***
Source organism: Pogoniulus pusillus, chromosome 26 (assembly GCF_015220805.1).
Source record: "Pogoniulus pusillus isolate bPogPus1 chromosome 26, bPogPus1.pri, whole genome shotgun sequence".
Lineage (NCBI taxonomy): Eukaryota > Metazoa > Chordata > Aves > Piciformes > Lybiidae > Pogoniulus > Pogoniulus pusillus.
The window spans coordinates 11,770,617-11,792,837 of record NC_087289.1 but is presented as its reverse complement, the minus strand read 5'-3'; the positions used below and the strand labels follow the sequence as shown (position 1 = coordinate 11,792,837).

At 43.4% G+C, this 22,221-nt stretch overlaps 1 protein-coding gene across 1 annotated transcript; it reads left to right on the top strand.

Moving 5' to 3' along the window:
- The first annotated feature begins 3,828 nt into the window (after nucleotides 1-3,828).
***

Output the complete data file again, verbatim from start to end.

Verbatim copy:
Source organism: Pogoniulus pusillus, chromosome 26 (assembly GCF_015220805.1).
Source record: "Pogoniulus pusillus isolate bPogPus1 chromosome 26, bPogPus1.pri, whole genome shotgun sequence".
Lineage (NCBI taxonomy): Eukaryota > Metazoa > Chordata > Aves > Piciformes > Lybiidae > Pogoniulus > Pogoniulus pusillus.
The window spans coordinates 11,770,617-11,792,837 of record NC_087289.1 but is presented as its reverse complement, the minus strand read 5'-3'; the positions used below and the strand labels follow the sequence as shown (position 1 = coordinate 11,792,837).

At 43.4% G+C, this 22,221-nt stretch overlaps 1 protein-coding gene across 1 annotated transcript; it reads left to right on the top strand.

Moving 5' to 3' along the window:
- The first annotated feature begins 3,828 nt into the window (after nucleotides 1-3,828).